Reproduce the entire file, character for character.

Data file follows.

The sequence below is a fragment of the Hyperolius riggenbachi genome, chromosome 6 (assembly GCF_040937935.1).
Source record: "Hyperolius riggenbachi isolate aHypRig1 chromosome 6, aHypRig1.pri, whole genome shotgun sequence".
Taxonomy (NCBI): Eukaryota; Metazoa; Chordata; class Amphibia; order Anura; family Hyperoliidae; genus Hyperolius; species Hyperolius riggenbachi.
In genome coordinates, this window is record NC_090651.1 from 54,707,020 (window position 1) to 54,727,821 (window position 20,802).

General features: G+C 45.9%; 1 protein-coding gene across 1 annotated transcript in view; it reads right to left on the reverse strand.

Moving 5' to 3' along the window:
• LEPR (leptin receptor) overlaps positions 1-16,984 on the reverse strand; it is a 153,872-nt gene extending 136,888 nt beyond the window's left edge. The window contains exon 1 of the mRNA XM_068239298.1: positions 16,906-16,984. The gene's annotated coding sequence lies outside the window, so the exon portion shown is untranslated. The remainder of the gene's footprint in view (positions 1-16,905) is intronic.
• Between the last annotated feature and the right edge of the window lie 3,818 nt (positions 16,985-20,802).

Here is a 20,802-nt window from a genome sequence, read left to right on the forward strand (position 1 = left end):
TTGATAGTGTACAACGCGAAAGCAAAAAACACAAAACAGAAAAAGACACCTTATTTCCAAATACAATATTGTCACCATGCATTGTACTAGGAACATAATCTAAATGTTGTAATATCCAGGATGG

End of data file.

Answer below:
The sequence below is a fragment of the Hyperolius riggenbachi genome, chromosome 6 (assembly GCF_040937935.1).
Source record: "Hyperolius riggenbachi isolate aHypRig1 chromosome 6, aHypRig1.pri, whole genome shotgun sequence".
Taxonomy (NCBI): Eukaryota; Metazoa; Chordata; class Amphibia; order Anura; family Hyperoliidae; genus Hyperolius; species Hyperolius riggenbachi.
In genome coordinates, this window is record NC_090651.1 from 54,707,020 (window position 1) to 54,727,821 (window position 20,802).

General features: G+C 45.9%; 1 protein-coding gene across 1 annotated transcript in view; it reads right to left on the reverse strand.

Moving 5' to 3' along the window:
• LEPR (leptin receptor) overlaps positions 1-16,984 on the reverse strand; it is a 153,872-nt gene extending 136,888 nt beyond the window's left edge. The window contains exon 1 of the mRNA XM_068239298.1: positions 16,906-16,984. The gene's annotated coding sequence lies outside the window, so the exon portion shown is untranslated. The remainder of the gene's footprint in view (positions 1-16,905) is intronic.
• Between the last annotated feature and the right edge of the window lie 3,818 nt (positions 16,985-20,802).

Here is a 20,802-nt window from a genome sequence, read left to right on the forward strand (position 1 = left end):
TTGATAGTGTACAACGCGAAAGCAAAAAACACAAAACAGAAAAAGACACCTTATTTCCAAATACAATATTGTCACCATGCATTGTACTAGGAACATAATCTAAATGTTGTAATATCCAGGATGG